02nd Sep 2019 11:57

ireallyshouldknowthisbut wrote:

So the end client is just paying for outsourced IT services as far as anyone is concerned at HMRC.

Not "anyone" - assuming that someone at HMRC looks at the ITEPA 2003 s716B/SI 2003/2682 Regs 84E–84H returns.

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Hallerud at Easter
By DJKL
30th Aug 2019 14:37

Just to mention ,with the likes of the NHS even what one might not consider falling within IR35 can and does in their interpretation.

My brother in law is a Qualified Person in the pharma industy, he signs out batches of drugs from factories but also audits processes within these.

One could think of him as a pharma auditor with circa 30 distinct clients around the world who he acts for, some year after year, others one off projects, and never usually at a client for more than 4-5 days max in a row, usually 1-2 days max and then could be weeks/months before next batch release etc that requires his attendance- he has to work at their premises as he needs access to all their purchase/ manufacturing records, he audits the paper trail.

He has one NHS unit where he signs off on their use of a radioactive isotope arguing that the one day he worked on their audit falls within IR35, tax deduction by them has ensued, it does not matter one bit what one says to them, this is their treatment. (paranoia has set in)

A different NHS unit recognises what he does is not within IR35 and treats him accordingly. (As they ought, the business risk if he makes a mistake re his company's liability and the PI cover he must carry certainly indicate his economic risk)

So as IR35 creeps out into the private sector how long until accountants and auditors doing work for their clients fall under its spell as the client paying them develops paranoia?

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Replying to DJKL:
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By Payrollgal
30th Aug 2019 14:44

Blimey, good point.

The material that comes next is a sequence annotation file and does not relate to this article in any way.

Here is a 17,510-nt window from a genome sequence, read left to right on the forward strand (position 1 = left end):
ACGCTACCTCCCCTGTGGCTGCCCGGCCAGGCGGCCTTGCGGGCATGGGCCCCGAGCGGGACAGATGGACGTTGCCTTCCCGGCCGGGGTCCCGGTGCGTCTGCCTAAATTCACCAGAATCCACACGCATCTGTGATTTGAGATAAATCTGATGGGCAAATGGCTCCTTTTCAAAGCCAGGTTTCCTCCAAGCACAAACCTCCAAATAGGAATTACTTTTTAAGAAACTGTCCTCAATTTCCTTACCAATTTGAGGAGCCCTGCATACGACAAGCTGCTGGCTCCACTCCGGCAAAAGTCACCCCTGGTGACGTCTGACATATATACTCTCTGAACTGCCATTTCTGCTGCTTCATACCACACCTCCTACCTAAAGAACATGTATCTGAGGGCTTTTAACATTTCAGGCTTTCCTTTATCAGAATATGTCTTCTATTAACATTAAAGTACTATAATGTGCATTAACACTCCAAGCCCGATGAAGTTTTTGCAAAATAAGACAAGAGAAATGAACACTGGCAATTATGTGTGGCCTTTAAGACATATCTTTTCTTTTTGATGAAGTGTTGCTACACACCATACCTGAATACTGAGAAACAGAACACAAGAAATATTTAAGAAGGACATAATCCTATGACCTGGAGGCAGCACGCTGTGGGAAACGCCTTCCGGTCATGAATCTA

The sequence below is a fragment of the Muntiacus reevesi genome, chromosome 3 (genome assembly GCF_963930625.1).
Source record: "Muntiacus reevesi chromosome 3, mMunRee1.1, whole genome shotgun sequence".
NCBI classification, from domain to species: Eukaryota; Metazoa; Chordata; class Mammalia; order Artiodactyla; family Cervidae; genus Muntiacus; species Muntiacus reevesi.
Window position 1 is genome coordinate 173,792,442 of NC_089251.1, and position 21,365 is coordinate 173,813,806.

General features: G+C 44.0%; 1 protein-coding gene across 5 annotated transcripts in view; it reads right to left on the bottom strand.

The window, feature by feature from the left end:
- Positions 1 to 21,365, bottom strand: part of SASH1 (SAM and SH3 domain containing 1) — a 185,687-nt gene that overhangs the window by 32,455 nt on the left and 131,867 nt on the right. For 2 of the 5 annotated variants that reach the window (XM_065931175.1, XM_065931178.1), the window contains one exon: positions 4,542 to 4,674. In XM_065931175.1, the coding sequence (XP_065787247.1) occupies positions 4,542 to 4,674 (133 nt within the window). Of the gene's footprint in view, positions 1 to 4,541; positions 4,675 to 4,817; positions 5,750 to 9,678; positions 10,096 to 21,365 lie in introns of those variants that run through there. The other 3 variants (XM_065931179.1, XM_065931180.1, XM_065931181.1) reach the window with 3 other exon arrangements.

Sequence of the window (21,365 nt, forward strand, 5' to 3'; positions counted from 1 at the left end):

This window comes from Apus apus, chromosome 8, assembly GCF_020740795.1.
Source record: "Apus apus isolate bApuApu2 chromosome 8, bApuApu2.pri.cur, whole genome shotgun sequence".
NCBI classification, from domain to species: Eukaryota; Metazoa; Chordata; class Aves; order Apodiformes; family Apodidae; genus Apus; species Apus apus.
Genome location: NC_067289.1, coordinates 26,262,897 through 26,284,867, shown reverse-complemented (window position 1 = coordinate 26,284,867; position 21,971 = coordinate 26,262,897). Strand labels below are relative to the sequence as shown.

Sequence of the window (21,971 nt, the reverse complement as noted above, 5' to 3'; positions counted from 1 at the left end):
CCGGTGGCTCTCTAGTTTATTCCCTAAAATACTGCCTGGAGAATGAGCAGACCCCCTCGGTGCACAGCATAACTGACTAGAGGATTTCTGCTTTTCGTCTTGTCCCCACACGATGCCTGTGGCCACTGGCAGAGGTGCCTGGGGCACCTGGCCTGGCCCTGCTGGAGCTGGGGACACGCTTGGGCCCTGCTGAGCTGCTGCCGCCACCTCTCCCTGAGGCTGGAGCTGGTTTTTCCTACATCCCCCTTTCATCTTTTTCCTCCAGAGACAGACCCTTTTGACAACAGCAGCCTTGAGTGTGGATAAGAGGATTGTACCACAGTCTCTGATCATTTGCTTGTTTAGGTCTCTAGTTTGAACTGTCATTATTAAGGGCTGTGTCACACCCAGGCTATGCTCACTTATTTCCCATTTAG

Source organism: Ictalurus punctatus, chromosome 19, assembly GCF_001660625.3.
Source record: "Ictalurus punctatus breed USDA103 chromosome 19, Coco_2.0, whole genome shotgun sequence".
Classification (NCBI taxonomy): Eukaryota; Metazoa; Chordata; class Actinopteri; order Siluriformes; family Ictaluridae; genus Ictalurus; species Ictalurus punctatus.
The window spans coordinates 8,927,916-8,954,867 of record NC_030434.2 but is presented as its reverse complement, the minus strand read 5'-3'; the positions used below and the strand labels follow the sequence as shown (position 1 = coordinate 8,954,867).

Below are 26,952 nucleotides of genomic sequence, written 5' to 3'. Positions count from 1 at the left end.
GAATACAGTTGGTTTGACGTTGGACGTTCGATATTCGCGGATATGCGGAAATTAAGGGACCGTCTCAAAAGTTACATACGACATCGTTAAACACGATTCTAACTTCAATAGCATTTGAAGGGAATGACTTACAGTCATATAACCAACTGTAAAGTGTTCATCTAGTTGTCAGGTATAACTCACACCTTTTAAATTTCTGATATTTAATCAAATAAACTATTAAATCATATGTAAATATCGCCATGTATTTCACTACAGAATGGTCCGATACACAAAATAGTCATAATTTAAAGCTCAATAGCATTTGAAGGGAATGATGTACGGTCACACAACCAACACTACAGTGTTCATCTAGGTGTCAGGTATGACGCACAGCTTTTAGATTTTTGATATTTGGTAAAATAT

I will be paying the tax and NI for my window cleaner before long!

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Replying to DJKL:
By Duggimon
30th Aug 2019 15:17

My example from my first response was one I actually dealt with, a company with four employees who carry out market research were engaged by an NHS trust to perform some research for them as a one off engagement.

Couldn't be clearer it was outside IR35, they were working on a one off project, under their own supervision and expertise, the trust did not engage any particular person/people, the duration was maybe six weeks or so, the NHS trust had no input into how the work was done, they were just provided with the results.

Then, when the invoice went in, they asked for an NI number so they could put it through the payroll.

We eventually got them to accept it was outside IR35 but we had to refuse to hand over the NI number and left it outstanding for several months before they caved and paid the gross amount over, as was correct.

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Replying to Duggimon:
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By Matrix
30th Aug 2019 15:51

So you concur that they are the same rules with potentially different outcomes afterall.

Ross Martin seem to think that HMRC’s work is done for them if contracts become inside IR35 and they could challenge prior years whereas I thought HMRC weren’t going to go back.

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Replying to Matrix:
By Duggimon
30th Aug 2019 16:52

Whether a contract falls within the IR35 legislation is a point of fact and does not change with the new rules.

The issue is with engagers applying the legislation incorrectly, not with any change to the legislation.